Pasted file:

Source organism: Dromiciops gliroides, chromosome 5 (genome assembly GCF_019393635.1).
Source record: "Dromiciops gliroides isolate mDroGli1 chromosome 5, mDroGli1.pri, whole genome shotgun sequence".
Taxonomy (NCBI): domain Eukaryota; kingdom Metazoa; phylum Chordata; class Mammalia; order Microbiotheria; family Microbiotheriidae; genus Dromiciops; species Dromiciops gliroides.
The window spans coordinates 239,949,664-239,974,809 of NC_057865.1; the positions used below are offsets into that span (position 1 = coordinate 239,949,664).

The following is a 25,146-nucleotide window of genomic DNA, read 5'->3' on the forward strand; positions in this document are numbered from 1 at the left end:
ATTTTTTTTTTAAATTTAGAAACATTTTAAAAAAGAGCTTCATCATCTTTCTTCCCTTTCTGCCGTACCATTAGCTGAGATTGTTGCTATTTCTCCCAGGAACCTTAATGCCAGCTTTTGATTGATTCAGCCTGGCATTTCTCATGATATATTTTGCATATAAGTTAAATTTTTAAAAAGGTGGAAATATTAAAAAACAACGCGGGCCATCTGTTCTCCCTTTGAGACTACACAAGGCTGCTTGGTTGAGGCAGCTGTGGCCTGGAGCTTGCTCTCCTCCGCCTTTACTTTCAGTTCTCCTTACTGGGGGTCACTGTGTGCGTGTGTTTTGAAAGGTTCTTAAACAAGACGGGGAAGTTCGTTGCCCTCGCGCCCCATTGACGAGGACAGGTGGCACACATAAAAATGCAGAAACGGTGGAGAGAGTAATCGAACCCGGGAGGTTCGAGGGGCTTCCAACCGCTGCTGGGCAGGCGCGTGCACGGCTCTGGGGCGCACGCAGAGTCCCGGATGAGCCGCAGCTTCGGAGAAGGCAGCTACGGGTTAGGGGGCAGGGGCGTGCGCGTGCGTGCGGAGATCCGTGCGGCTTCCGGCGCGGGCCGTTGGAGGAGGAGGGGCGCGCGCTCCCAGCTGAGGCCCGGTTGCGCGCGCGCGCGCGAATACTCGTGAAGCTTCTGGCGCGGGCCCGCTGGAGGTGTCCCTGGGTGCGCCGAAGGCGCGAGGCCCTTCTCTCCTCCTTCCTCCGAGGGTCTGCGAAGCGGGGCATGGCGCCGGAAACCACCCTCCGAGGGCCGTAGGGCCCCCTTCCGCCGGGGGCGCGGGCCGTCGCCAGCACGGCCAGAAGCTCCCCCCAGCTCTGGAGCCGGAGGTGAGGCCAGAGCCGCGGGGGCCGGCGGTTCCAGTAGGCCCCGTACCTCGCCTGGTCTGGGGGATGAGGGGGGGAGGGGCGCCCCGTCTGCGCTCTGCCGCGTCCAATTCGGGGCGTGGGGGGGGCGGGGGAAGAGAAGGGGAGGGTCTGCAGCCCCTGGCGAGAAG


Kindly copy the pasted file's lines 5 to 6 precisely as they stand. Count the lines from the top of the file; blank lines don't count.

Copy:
The following is a 25,146-nucleotide window of genomic DNA, read 5'->3' on the forward strand; positions in this document are numbered from 1 at the left end:
ATTTTTTTTTTAAATTTAGAAACATTTTAAAAAAGAGCTTCATCATCTTTCTTCCCTTTCTGCCGTACCATTAGCTGAGATTGTTGCTATTTCTCCCAGGAACCTTAATGCCAGCTTTTGATTGATTCAGCCTGGCATTTCTCATGATATATTTTGCATATAAGTTAAATTTTTAAAAAGGTGGAAATATTAAAAAACAACGCGGGCCATCTGTTCTCCCTTTGAGACTACACAAGGCTGCTTGGTTGAGGCAGCTGTGGCCTGGAGCTTGCTCTCCTCCGCCTTTACTTTCAGTTCTCCTTACTGGGGGTCACTGTGTGCGTGTGTTTTGAAAGGTTCTTAAACAAGACGGGGAAGTTCGTTGCCCTCGCGCCCCATTGACGAGGACAGGTGGCACACATAAAAATGCAGAAACGGTGGAGAGAGTAATCGAACCCGGGAGGTTCGAGGGGCTTCCAACCGCTGCTGGGCAGGCGCGTGCACGGCTCTGGGGCGCACGCAGAGTCCCGGATGAGCCGCAGCTTCGGAGAAGGCAGCTACGGGTTAGGGGGCAGGGGCGTGCGCGTGCGTGCGGAGATCCGTGCGGCTTCCGGCGCGGGCCGTTGGAGGAGGAGGGGCGCGCGCTCCCAGCTGAGGCCCGGTTGCGCGCGCGCGCGCGAATACTCGTGAAGCTTCTGGCGCGGGCCCGCTGGAGGTGTCCCTGGGTGCGCCGAAGGCGCGAGGCCCTTCTCTCCTCCTTCCTCCGAGGGTCTGCGAAGCGGGGCATGGCGCCGGAAACCACCCTCCGAGGGCCGTAGGGCCCCCTTCCGCCGGGGGCGCGGGCCGTCGCCAGCACGGCCAGAAGCTCCCCCCAGCTCTGGAGCCGGAGGTGAGGCCAGAGCCGCGGGGGCCGGCGGTTCCAGTAGGCCCCGTACCTCGCCTGGTCTGGGGGATGAGGGGGGGAGGGGCGCCCCGTCTGCGCTCTGCCGCGTCCAATTCGGGGCGTGGGGGGGGCGGGGGAAGAGAAGGGGAGGGTCTGCAGCCCCTGGCGAGAAG